Epistemic Closure and the End of Conservatism
April 30, 2010 2 Comments
David Cameron had his chance last night to show why he would be a good prime minister for this country; to show that in the four and a half years he has been leader of opposition he has the intellectual pounce, the stomach to lead and to tackle the oncoming stresses and strains that this country will have to cope with in the coming years.
And again he fluffed it.
The immediate polls put him in the lead by a two points (and I’m not simply being partisan when I say I really cannot see how he came off best) but he was unable to answer many of the questions put to him (particularly on the question of tax cuts for the richest 3,000 estates), he was unable to swipe away criticism from both the Labour and liberal camp, and constantly appealed to “the last 13 years” as an answer in-itself, to score political points against Gordon Brown’s substantial and perceptive analysis of what has been good in the last few years under a Labour government, and what can be done to ensure nobody needlessly suffers in the future on the frontline.
It is still quite amazing that the Conservative party has not been able to secure the kind of punch that one would naturally assume after 13 years of being out of office – after all this is the safest place to play politics, criticising the incumbent. Cameron’s appeal to “the last 13 years” is obviously his weapon of choice, but he surely ought to be asking himself about the last (nearly) five years on the other side; it ought to be remembered that the most trustworthy polls put Cameron on at 34% – as the Mirror puts it: “almost exactly the vote for the deeply unpopular Michael Howard at the last general election.”
In America at the moment a current turn of phrase, “epistemic closure”, is trending by conservatives to describe the debasing of modern conservatism’s glorious legacy, first used in this context by libertarian writer and Economist blogger Julian Sanchez as short-hand for “ideological intolerance and misinformation”. The idea is to show that conservatism has hit a wall and is appealing to low, base politics of xenophobia or ad hominem attack, as opposed to its rich, great tradition.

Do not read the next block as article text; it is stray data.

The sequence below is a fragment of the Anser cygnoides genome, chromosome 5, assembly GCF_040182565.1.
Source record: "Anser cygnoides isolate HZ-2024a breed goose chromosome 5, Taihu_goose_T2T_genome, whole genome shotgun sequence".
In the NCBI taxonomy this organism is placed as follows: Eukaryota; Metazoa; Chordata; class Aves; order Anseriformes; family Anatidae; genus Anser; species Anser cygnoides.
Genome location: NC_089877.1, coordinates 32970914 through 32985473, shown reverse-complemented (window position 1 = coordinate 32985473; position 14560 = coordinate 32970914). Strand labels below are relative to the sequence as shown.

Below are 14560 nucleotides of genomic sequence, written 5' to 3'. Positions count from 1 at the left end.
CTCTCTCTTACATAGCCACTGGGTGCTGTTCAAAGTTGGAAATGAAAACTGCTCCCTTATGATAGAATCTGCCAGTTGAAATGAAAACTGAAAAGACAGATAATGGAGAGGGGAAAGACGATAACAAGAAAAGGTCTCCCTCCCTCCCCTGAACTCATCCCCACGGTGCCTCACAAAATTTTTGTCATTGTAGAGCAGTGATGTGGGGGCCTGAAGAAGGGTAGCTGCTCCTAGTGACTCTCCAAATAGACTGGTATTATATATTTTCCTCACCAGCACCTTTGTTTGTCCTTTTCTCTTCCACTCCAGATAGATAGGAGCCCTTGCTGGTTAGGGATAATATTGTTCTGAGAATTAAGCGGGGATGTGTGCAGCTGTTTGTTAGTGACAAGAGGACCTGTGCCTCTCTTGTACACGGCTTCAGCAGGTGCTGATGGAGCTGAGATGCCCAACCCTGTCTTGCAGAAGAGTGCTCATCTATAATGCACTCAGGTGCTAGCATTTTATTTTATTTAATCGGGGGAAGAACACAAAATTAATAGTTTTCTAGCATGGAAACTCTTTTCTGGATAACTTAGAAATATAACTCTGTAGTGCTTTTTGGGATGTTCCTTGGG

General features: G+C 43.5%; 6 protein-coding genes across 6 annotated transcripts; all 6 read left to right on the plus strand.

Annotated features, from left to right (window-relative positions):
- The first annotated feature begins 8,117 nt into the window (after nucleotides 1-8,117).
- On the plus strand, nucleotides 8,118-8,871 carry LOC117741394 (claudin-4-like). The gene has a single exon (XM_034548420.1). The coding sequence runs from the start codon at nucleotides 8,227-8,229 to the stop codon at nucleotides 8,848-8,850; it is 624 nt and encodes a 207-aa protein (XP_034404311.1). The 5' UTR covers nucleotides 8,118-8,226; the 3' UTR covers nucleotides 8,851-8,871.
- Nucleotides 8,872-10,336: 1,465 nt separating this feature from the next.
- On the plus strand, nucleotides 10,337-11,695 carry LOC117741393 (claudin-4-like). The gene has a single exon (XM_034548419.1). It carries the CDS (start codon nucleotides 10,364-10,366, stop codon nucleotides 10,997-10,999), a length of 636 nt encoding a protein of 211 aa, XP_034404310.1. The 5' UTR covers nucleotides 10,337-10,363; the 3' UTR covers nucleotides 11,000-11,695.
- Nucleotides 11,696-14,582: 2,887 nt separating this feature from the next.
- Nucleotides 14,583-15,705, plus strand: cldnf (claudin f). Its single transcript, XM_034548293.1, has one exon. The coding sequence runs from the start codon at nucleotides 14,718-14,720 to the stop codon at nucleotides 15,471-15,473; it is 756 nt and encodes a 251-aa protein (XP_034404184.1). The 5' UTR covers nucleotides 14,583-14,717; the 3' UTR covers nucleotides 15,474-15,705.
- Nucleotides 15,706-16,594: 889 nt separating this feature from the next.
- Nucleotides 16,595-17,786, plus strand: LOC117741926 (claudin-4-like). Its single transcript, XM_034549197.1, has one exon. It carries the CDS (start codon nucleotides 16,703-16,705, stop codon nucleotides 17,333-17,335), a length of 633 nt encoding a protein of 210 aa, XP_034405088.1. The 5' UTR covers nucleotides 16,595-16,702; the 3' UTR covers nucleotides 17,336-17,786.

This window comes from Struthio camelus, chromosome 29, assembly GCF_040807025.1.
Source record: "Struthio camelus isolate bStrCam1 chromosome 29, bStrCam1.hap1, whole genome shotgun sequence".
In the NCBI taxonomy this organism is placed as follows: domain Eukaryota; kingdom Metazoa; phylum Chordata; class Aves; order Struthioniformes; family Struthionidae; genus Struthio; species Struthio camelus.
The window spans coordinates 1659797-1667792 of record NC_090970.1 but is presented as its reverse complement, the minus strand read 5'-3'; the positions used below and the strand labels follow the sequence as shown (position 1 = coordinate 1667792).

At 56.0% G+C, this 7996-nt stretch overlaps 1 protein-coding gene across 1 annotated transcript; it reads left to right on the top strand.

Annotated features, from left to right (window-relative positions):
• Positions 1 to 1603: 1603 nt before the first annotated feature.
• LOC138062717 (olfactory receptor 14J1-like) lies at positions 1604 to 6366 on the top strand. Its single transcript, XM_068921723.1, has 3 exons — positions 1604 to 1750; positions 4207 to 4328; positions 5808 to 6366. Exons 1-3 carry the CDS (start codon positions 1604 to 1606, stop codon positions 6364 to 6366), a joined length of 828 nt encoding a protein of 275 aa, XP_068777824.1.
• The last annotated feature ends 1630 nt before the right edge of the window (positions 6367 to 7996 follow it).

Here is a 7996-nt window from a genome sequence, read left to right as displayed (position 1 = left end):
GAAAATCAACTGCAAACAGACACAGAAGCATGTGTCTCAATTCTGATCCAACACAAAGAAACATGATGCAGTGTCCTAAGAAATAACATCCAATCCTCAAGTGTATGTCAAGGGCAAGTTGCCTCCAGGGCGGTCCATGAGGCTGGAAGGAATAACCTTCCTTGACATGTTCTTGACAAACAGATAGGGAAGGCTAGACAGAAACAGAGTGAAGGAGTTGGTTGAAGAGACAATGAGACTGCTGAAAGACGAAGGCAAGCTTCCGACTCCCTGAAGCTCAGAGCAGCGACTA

British conservatism has had a fair deal of “epistemic closure” in recent years also, and it’s something for the left to consider when we vent our criticisms on the right wing. When we think of conservatism today we might erroneously think of Thatcher and Major – but they were merely leaders of the conservative party. For those that believe the lie of neo-liberal capitalism (that it opens up a space for us all to become a little bit rich, and turns the fixed triangle shaped class system into a flexible circle of freedoms) in the conservative camp would’ve surely hated what Thatcher was doing by listening to those woolly Austrian and Chicago-school libertarians.
We know now they had little to worry about.
But the Thatcher/Major legacy, truth be told, will be less seen in the scheme of things as expressions of conservatism, and seen more as a new and epochal means to counter working class empowerment and intolerance of the foreign other.
For this reason I had some respect for Respublica and Phillip Blond. Aside from all bloated, first year philosophy course, flower eating nonsense that he talks about on virtue and politicians (see Mr. Sagar’s cutting analysis), what Blond did succeed in doing was to show that conservatism in this country was not the sum of the Thatcher/Major epistemic closure, but something that could be committed to community and civic participation, and not simply at the beck and call of the markets (which is rightly seen as a perversion of conservatism of the type Disraeli would have aligned himself to).
Cameron was keen to pal-up with Blond in the early days, with that timeless gag about voting blue was to go green though with Blond to vote blue was to go red. With Blond’s hat-tipping to one nation conservatism, and Cameron’s “progressivism” (by which has always meant an emotional relationship with the NHS, and therefore informing the decision to keep it) the Tories had the chance to sweep up the centre ground and remain Europhobic enough to keep the right from joining the UK Independence party. In short, drop the nasty party image. Cameron had five years to do that – and he failed. He now sits at same lonely table as the unpopular Michael Howard who may or may not be thinking what we’re all thinking.
If I was interested in politics to score points then I, as a Labour supporter and socialist, would not care a hoot about conservatism. But this is not the case. Conservatism is not the sum total of xenophobia, big business and nastiness; this is its own expression of epistemic closure. But what almost five years of David Cameron as leader of the opposition and leader of the Conservative party has shown is that the return to real conservatism has botched. And this does not bade well considering the conditions in which that project was tested – 13 years out of office, a melee of leaders of all shapes and sizes, a global recession, and still they couldn’t exploit this enough – to think everyone in their camp assumed it would be a walkover.
Cameron himself is the embodiment of conservative closure; and if he is allowed anywhere near office after May 6th, we can only expect stagnancy and immaturity.